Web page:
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Break Out the Trowels and Go Native

OCEAN – It’s a fun, family-friendly event full of beautiful native plants; coastal artists and craftsmen; entertainment and special guests. You’ll want to spend the day at the N.C. Coastal Federation’s annual Native Plant Festival on Saturday, April 28. (Or become a member of the federation and get a sneak peek the day before.)

The festival takes place at federation headquarters, 3609 N.C. 24 in Ocean – about halfway between Morehead City and Swansboro – from 8 a.m. to 4 p.m. The members-only preview takes place Friday from 3 p.m. to 7 p.m. You can become a member on-site that day if you wish.

“Each year the festival gets bigger and better,” said Rose Rundell, a federation administrative assistant and the festival’s primary organizer. “It’s taken on life of its own.”


Come early to beat the crowds and to get the best pick of the plants.

The festival has several new features this year. Special guest Dr. Orrin Pilkey will offer discussions and answer questions about global climate change during the festival and during the members-only preview. Pilkey is director emeritus of the Program for the Study of Developed Shorelines, now at Western Carolina University, and the James B. Duke Professor Emeritus at Duke University’s Nicholas School of the Environment and Earth Sciences. He recently published a new book, Global Climate Change: A Primer.

A lively and sought-after speaker, Pilkey is sure to challenge and entertain. He will discuss and sign his new book on Friday from 5:30 p.m. to 7 p.m. On Saturday he’ll also be on hand from 11 a.m. to 12:30 p.m.

Craftsmen and artists will surround the federation grounds with hand-crafted pottery, jewelry, baskets, bird houses and art. Popular folk artist Frank Gaines will entertain with songs and ballads. Hungry festival-goers can enjoy fresh-baked muffins and deli sandwiches from Garden Gate Deli.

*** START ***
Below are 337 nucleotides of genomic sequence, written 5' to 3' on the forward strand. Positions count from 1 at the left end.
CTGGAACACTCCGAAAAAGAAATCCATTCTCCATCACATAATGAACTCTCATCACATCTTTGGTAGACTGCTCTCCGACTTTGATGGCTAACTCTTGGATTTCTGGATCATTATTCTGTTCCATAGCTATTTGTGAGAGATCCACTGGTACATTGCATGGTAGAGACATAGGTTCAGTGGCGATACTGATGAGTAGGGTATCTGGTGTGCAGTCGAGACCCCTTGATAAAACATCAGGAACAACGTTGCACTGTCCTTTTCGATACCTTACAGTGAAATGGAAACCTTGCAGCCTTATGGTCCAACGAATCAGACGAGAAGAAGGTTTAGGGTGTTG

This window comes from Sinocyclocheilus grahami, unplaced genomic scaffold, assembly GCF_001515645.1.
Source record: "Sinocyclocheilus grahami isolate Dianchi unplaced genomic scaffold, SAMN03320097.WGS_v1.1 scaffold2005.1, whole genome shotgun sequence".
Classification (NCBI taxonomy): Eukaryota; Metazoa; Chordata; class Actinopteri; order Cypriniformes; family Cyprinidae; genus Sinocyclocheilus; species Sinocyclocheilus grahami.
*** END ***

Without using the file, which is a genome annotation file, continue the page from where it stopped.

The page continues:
Saturday afternoon, Second Wind Ecotours and Yoga Studio of Swansboro will offer an afternoon session of Qi Gong from 2 p.m. to 3:30 p.m. Dea Daniels, a registered nurse, will conduct the session, which is appropriate for most physical levels. Qi Gong is a powerful system of healing and energy medicine from China that uses breathing techniques, gentle movement and focus to cleanse, strengthen and circulate life energy. The session is free, but donations will be accepted.


Festival goers buy plants by the wheel barrow full.

Of course, the main attraction is the almost 4,000 native plants, flowers, shrubs and trees that will be available for sale. Native plants have evolved over thousands of years in a particular region. Coastal natives, for instance, have adapted to the geography, hydrology and climate of the region and will thrive with less care. Native plants also provide habitat for a variety of  wildlife species such as songbirds and butterflies, turning your yard into a haven.

Native plants also provide a beautiful, hardy, drought-resistant, low-maintenance landscape that benefits the environment. Once established, they save time and money by eliminating or significantly reducing the need for fertilizers, pesticides and water.

This year’s plant collection offers the best-sellers of festivals past, including fruit-bearing shrubs and trees. Black cherry trees, elderberry, blueberry and persimmon trees do well in our coastal area and will be available. Local food doesn’t get more local than your own backyard.

Federation members get a sneak peek at the massive plant assortment on Friday, April 27, from 3 p.m. to 7 p.m., an early opportunity to buy plants and a chance to meet and chat with Pilkey. Members are required to show their membership card for admittance. Guests and visitors may join on-site or online at the federation’s Web site.

To learn more about the Native Plant Festival or to join the federation and attend the Members’ Preview, look at the list of plants and artists below or call 252-393-8185.

About the Author

Christine Miller

Christine Miller joined the Federation in 2006 and is an assistant director. In addition to being one of our staff writers, she also works on strategic planning, project design and federal agency relationships. She holds a master's degree in coastal management and marine policy from the University of Delaware and has worked on coastal issues since 1996. She spends as much time as possible in, on and under the water.